Black History Month bonus: Political leaders
By Berit Thorson
Last week, we highlighted four Black environmental artists who use their medium to speak on issues like climate change, sustainability, and diversity and inclusion in the outdoors. Although Black History Month is officially over, we want to celebrate the life and work of Black people year-round. In that spirit, we have one final round-up for you! This week, we are looking at Black political leaders who support climate solutions.
One of the most prominent Black political appointees is Michael Regan, the current Administrator of the Environmental Protection Agency (EPA). Regan was appointed to the position by President Biden and sworn into office in March of 2021. The 16th EPA Administrator, he is the first Black man and second person of color to hold the position. He is known for being “guided by a belief in forming consensus, fostering an open dialogue rooted in respect for science and the law, and an understanding that environmental protection and economic prosperity go hand in hand.” He plans to make environmental justice a priority as he guides the EPA, noting that “too many communities whose residents are predominantly of color, Indigenous, or low-income continue to suffer from disproportionately high pollution levels and the resulting adverse health and environmental impacts.” Because the EPA sets regulations on environmental laws to protect human health and the environment, Regan’s focus on environmental justice brings an intersectional lens to recognize connected forms of injustice.
Within the legislative branch, there are many supporters of climate solutions who are members of the Congressional Black Caucus. Rep. Joyce Beatty (OH-03), Rep. Hank Johnson (GA-04), and Delegate Eleanor Holmes Norton (DC-00) are all on that list. All three have cosponsored the Environmental Justice for All Act as well as the Water Affordability, Transparency, Equity, and Reliability Act of 2021. Reps. Beatty and Johnson and Del. Norton are also cosponsors of the Energy Innovation and Carbon Dividend Act of 2021, which is up to 94 cosponsors!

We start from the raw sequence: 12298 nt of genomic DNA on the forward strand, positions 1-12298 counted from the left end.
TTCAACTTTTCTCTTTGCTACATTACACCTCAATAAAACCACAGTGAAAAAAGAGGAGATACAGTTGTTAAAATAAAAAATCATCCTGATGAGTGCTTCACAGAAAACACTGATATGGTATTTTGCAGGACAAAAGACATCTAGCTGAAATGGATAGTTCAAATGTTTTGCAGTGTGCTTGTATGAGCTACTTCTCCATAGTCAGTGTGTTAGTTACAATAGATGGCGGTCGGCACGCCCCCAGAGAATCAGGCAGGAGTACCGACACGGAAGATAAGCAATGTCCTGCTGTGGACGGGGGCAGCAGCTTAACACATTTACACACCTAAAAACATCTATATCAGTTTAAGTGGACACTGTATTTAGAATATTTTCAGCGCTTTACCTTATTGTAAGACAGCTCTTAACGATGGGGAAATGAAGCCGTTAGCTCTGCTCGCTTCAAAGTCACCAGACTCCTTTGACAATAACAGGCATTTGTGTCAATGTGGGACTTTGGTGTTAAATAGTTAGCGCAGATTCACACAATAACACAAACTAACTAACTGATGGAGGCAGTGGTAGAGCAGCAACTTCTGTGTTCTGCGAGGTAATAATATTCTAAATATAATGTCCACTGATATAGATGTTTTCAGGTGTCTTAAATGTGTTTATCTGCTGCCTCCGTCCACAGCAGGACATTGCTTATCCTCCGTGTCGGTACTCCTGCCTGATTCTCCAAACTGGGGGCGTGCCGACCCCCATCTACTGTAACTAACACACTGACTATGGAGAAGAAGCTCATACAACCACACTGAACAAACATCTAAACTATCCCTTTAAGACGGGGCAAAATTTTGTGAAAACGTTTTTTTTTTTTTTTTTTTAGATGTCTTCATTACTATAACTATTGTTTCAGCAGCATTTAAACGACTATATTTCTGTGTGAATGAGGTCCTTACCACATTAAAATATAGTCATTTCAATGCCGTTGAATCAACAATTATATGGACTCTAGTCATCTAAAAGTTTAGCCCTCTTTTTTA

One of the more well-known Black political climate supporters is Cory Booker, a U.S. Senator and 2020 Democratic presidential hopeful from New Jersey. Inspired by President Franklin D. Roosevelt, Sen. Booker originally introduced the Climate Stewardship Act in 2019, which would have provided support for “voluntary climate stewardship practices” by farmers as well as called for planting about 16 billion trees, in addition to proposing other agricultural climate solutions. Although it did not pass, Booker’s commitment to broad and immediate climate solutions is clear in his legislative actions. In April of 2021, Booker reintroduced the Climate Stewardship Act, and it was subsequently referred to the Committee on Agriculture, where it is still.
Of course, the White House also says that climate is a priority. Vice President Kamala Harris is the highest-ranked Black person and woman in the executive branch. Her track record on climate solutions includes sponsoring or co-sponsoring legislation like the Green New Deal, the Climate Equity Act, and the Zero-Emissions Vehicles Act. Before her tenure in the Senate, while Attorney General of California, she “opposed expansions by Chevron and other fossil fuel giants.” Vice President Harris is arguably the most visible person to the public on this list, and as we at CCL know, one of the most important and useful tools we have is people with the power to create lasting change who will prioritize climate solutions.
Thank you for following along with our 2022 Black History Month blog series! If you missed any of the previous weeks, check them out here:
We will continue to highlight important work by Black activists, leaders, and artists in the climate space throughout the year! Check out our podcast, Citizens’ Climate Radio, or subscribe to our blog to stay up to date.
Berit Thorson is the CCL Spring 2022 Communications Intern. As an outdoors enthusiast, she is passionate about protecting nature and people from the impacts of climate change, and is excited to be working with CCL toward these goals.